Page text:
Contribution to Book
Incorporating Experiential Education Throughout the CurriculumBuilding on Best Practices: Transforming Legal Education in a Changing World
EditorDeborah Maranville, Lisa Radtke Bliss, Carolyn Wilkes Kaas, & Antoinette Sedillo Lopez
Document TypeContribution to Book
AbstractAs experiential education proliferates, law schools will design approaches suited to their individual missions and circumstances. No “one size fits all” strategy will suffice and the current period of creativity will no doubt continue to bring forth new methods and structures. Legal education urgently needs empirical research on what methods will best promote deep learning that transfers to practice. At the same time, enough experience has accumulated to identify five general “best practices”: Incorporating experiential education widely throughout the curriculum Providing a range of experiential course types and making them available to all students Ensuring that experiential courses add value to students’ experience Requiring real supervised practice experience — preferably one law clinic and one externship — for all students Developing a common vocabulary and evaluative criteria for experiential education This section of the book Building on Best Practices: Transforming Legal Education in a Changing World (Lexis 2015) provides guidance on how to implement each of these five best practices.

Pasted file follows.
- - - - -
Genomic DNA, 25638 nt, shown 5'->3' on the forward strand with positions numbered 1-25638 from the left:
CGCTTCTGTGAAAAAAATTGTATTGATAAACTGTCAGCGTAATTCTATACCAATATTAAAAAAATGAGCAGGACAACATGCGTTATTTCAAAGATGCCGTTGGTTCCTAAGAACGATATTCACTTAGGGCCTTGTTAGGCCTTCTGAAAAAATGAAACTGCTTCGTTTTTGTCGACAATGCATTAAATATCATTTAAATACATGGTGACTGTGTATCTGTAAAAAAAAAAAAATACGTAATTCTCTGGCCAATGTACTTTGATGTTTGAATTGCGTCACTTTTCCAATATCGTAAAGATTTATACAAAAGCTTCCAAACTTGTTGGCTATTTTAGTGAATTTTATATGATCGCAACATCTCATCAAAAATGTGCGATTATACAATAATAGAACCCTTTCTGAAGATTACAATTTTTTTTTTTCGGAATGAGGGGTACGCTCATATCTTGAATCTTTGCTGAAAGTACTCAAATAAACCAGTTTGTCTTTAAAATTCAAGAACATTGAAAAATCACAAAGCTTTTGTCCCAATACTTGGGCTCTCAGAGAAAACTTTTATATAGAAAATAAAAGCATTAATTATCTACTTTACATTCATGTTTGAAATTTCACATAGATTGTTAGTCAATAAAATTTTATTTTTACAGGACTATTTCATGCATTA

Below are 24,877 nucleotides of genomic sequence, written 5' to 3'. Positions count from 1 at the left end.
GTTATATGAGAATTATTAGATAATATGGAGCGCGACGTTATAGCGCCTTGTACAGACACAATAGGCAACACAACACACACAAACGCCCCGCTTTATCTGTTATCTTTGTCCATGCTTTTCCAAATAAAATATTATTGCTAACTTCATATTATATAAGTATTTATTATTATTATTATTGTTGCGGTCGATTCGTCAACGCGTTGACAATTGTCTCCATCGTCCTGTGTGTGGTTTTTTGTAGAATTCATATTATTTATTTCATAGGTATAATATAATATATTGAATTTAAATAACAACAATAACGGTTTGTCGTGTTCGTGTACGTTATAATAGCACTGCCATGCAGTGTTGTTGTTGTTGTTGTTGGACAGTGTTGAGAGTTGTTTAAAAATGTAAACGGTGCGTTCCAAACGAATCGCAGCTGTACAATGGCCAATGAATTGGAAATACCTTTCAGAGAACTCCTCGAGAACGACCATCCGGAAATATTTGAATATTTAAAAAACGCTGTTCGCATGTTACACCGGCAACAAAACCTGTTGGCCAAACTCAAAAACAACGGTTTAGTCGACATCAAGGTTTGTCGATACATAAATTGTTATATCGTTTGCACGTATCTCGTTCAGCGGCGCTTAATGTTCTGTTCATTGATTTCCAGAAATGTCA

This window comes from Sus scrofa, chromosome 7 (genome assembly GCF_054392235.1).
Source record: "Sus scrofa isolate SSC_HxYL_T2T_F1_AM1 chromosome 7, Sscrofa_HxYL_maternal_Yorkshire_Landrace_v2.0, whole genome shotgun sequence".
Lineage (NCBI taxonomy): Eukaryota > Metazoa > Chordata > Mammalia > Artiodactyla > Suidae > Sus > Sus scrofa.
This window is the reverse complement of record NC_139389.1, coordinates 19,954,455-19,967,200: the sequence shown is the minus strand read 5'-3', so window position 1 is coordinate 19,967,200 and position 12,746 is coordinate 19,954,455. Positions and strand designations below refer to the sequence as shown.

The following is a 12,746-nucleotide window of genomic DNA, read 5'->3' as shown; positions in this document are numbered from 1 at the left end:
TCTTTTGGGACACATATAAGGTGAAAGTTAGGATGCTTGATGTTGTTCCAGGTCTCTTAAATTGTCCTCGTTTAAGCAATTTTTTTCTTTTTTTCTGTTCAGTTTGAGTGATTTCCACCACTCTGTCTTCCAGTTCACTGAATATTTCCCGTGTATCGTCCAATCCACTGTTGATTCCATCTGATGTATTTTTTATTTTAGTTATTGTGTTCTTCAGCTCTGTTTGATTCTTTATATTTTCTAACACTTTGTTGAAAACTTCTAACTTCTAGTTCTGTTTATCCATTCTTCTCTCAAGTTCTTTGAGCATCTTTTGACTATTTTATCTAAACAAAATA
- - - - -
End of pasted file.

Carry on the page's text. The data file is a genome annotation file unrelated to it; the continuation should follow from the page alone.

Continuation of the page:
Citation InformationDeborah Maranville, et al., Incorporating Experiential Education Throughout the Curriculum, in Building on Best Practices: Transforming Legal Education in a Changing World (Deborah Maranville, et al., eds. 2015).